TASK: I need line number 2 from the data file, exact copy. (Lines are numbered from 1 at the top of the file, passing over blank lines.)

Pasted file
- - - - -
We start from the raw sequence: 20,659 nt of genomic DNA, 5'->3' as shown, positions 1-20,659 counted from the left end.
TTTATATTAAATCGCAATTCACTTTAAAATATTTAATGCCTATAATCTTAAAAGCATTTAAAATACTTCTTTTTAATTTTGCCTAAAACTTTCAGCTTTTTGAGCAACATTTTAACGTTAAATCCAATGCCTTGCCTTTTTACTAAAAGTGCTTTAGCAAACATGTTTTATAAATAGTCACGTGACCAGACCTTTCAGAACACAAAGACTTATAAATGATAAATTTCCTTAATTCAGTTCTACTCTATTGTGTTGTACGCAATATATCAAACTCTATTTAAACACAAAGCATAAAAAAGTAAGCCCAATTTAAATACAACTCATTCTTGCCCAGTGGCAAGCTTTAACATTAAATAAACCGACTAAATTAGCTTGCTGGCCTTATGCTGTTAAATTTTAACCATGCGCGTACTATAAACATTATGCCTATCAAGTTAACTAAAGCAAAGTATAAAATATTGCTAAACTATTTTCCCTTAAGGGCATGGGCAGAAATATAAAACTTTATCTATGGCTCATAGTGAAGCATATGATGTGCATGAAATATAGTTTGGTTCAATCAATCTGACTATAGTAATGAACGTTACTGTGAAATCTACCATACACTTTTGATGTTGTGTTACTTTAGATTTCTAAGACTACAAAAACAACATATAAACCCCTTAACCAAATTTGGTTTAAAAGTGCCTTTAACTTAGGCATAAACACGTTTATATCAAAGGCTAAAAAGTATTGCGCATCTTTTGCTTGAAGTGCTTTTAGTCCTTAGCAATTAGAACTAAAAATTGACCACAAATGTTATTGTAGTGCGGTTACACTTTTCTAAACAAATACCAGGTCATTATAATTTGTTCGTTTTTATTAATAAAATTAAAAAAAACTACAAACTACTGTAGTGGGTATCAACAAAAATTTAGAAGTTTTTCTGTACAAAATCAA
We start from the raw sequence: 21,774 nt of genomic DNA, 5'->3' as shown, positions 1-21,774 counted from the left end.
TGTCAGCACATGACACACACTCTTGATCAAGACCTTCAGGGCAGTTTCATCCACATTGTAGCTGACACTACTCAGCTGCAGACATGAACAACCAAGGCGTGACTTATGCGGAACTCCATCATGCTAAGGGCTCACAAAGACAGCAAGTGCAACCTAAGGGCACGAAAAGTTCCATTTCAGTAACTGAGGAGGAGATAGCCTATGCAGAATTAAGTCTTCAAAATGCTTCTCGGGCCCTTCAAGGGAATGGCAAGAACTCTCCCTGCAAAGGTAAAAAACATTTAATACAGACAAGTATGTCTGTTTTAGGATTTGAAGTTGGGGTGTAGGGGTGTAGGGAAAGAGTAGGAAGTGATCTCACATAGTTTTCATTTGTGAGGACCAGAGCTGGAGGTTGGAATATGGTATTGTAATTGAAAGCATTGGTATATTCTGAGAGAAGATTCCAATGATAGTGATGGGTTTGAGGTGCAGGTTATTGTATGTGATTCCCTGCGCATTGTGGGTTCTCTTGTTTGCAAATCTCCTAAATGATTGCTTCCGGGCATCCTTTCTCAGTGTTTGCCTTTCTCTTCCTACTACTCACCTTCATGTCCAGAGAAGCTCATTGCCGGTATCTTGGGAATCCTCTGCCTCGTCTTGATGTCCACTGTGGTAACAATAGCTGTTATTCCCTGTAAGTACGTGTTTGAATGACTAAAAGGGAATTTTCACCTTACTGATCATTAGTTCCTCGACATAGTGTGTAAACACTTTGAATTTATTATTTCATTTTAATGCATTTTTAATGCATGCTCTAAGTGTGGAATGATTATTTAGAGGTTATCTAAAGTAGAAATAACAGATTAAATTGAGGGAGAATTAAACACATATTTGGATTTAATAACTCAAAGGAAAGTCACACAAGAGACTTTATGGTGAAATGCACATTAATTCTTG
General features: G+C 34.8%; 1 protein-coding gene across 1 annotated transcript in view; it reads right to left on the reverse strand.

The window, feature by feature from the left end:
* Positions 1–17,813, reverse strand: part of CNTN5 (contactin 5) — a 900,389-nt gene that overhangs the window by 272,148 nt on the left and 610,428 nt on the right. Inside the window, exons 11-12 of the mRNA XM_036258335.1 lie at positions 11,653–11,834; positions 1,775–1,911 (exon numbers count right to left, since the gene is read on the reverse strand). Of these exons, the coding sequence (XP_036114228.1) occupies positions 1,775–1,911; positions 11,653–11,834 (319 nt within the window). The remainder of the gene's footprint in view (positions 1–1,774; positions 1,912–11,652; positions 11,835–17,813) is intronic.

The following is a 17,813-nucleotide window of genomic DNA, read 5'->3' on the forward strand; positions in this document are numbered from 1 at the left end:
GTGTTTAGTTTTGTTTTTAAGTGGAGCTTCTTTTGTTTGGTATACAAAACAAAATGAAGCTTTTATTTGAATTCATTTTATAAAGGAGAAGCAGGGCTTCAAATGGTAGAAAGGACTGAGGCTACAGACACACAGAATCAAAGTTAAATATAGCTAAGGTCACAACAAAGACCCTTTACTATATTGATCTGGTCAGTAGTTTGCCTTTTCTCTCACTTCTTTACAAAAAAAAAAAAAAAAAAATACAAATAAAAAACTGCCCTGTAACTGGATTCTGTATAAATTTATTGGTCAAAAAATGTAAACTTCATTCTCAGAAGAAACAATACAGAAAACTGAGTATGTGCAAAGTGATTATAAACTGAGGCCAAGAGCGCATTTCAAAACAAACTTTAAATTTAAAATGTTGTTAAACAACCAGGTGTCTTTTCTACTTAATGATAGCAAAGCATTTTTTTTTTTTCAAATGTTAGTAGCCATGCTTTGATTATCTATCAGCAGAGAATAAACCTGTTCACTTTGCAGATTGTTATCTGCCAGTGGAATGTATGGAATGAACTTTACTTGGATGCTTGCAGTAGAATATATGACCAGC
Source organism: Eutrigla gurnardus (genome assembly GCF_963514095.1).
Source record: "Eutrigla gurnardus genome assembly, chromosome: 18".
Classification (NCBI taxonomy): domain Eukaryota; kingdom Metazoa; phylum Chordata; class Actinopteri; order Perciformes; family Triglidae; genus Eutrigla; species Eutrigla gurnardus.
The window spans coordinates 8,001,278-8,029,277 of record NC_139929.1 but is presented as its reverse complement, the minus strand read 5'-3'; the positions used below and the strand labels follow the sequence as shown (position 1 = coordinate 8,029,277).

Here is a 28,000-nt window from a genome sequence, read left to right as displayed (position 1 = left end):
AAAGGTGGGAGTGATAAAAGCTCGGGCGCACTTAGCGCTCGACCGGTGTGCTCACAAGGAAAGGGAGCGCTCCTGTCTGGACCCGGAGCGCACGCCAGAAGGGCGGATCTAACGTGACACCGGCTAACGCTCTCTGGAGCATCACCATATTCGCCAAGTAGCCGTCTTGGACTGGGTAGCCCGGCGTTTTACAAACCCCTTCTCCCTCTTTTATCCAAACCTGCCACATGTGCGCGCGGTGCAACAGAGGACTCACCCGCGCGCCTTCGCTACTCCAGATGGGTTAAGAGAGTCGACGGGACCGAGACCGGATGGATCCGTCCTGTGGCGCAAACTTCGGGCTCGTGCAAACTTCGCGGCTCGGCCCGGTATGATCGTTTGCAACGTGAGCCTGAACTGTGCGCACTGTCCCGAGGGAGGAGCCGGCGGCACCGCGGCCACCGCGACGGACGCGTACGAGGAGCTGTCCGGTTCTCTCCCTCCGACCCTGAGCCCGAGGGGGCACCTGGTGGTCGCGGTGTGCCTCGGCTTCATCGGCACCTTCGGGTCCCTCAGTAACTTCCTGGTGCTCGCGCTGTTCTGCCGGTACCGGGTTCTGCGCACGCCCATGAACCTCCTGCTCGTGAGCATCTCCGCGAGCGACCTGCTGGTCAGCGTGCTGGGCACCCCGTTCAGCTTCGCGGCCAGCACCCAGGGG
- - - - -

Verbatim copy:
TTTATATTAAATCGCAATTCACTTTAAAATATTTAATGCCTATAATCTTAAAAGCATTTAAAATACTTCTTTTTAATTTTGCCTAAAACTTTCAGCTTTTTGAGCAACATTTTAACGTTAAATCCAATGCCTTGCCTTTTTACTAAAAGTGCTTTAGCAAACATGTTTTATAAATAGTCACGTGACCAGACCTTTCAGAACACAAAGACTTATAAATGATAAATTTCCTTAATTCAGTTCTACTCTATTGTGTTGTACGCAATATATCAAACTCTATTTAAACACAAAGCATAAAAAAGTAAGCCCAATTTAAATACAACTCATTCTTGCCCAGTGGCAAGCTTTAACATTAAATAAACCGACTAAATTAGCTTGCTGGCCTTATGCTGTTAAATTTTAACCATGCGCGTACTATAAACATTATGCCTATCAAGTTAACTAAAGCAAAGTATAAAATATTGCTAAACTATTTTCCCTTAAGGGCATGGGCAGAAATATAAAACTTTATCTATGGCTCATAGTGAAGCATATGATGTGCATGAAATATAGTTTGGTTCAATCAATCTGACTATAGTAATGAACGTTACTGTGAAATCTACCATACACTTTTGATGTTGTGTTACTTTAGATTTCTAAGACTACAAAAACAACATATAAACCCCTTAACCAAATTTGGTTTAAAAGTGCCTTTAACTTAGGCATAAACACGTTTATATCAAAGGCTAAAAAGTATTGCGCATCTTTTGCTTGAAGTGCTTTTAGTCCTTAGCAATTAGAACTAAAAATTGACCACAAATGTTATTGTAGTGCGGTTACACTTTTCTAAACAAATACCAGGTCATTATAATTTGTTCGTTTTTATTAATAAAATTAAAAAAAACTACAAACTACTGTAGTGGGTATCAACAAAAATTTAGAAGTTTTTCTGTACAAAATCAA